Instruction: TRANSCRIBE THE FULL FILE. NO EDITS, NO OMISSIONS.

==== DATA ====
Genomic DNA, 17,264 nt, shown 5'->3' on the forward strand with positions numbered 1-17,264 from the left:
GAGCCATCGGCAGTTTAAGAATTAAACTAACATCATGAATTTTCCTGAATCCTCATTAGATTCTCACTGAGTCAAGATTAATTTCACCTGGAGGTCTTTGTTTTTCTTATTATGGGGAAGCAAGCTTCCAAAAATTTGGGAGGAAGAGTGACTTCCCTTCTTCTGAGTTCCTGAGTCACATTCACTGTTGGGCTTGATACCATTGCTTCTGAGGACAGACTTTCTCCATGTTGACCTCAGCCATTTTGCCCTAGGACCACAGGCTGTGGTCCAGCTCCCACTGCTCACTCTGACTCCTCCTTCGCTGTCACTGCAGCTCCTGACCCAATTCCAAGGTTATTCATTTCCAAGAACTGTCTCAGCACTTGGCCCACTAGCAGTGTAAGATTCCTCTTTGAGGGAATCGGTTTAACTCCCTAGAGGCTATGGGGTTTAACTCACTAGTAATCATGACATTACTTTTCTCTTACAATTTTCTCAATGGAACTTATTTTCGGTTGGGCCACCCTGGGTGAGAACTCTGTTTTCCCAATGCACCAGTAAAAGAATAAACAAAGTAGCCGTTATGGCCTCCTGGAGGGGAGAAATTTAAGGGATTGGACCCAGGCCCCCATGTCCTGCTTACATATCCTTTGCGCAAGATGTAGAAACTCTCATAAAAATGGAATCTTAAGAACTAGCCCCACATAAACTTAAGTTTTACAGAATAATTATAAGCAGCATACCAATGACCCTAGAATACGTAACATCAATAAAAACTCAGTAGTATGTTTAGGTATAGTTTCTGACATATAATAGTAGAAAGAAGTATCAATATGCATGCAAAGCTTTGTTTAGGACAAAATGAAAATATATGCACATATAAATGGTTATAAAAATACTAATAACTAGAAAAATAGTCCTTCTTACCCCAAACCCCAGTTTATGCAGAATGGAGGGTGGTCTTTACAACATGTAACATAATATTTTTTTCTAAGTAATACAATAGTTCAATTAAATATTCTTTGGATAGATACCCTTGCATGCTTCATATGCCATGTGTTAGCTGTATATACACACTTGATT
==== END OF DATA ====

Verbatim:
Genomic DNA, 17,264 nt, shown 5'->3' on the forward strand with positions numbered 1-17,264 from the left:
GAGCCATCGGCAGTTTAAGAATTAAACTAACATCATGAATTTTCCTGAATCCTCATTAGATTCTCACTGAGTCAAGATTAATTTCACCTGGAGGTCTTTGTTTTTCTTATTATGGGGAAGCAAGCTTCCAAAAATTTGGGAGGAAGAGTGACTTCCCTTCTTCTGAGTTCCTGAGTCACATTCACTGTTGGGCTTGATACCATTGCTTCTGAGGACAGACTTTCTCCATGTTGACCTCAGCCATTTTGCCCTAGGACCACAGGCTGTGGTCCAGCTCCCACTGCTCACTCTGACTCCTCCTTCGCTGTCACTGCAGCTCCTGACCCAATTCCAAGGTTATTCATTTCCAAGAACTGTCTCAGCACTTGGCCCACTAGCAGTGTAAGATTCCTCTTTGAGGGAATCGGTTTAACTCCCTAGAGGCTATGGGGTTTAACTCACTAGTAATCATGACATTACTTTTCTCTTACAATTTTCTCAATGGAACTTATTTTCGGTTGGGCCACCCTGGGTGAGAACTCTGTTTTCCCAATGCACCAGTAAAAGAATAAACAAAGTAGCCGTTATGGCCTCCTGGAGGGGAGAAATTTAAGGGATTGGACCCAGGCCCCCATGTCCTGCTTACATATCCTTTGCGCAAGATGTAGAAACTCTCATAAAAATGGAATCTTAAGAACTAGCCCCACATAAACTTAAGTTTTACAGAATAATTATAAGCAGCATACCAATGACCCTAGAATACGTAACATCAATAAAAACTCAGTAGTATGTTTAGGTATAGTTTCTGACATATAATAGTAGAAAGAAGTATCAATATGCATGCAAAGCTTTGTTTAGGACAAAATGAAAATATATGCACATATAAATGGTTATAAAAATACTAATAACTAGAAAAATAGTCCTTCTTACCCCAAACCCCAGTTTATGCAGAATGGAGGGTGGTCTTTACAACATGTAACATAATATTTTTTTCTAAGTAATACAATAGTTCAATTAAATATTCTTTGGATAGATACCCTTGCATGCTTCATATGCCATGTGTTAGCTGTATATACACACTTGATT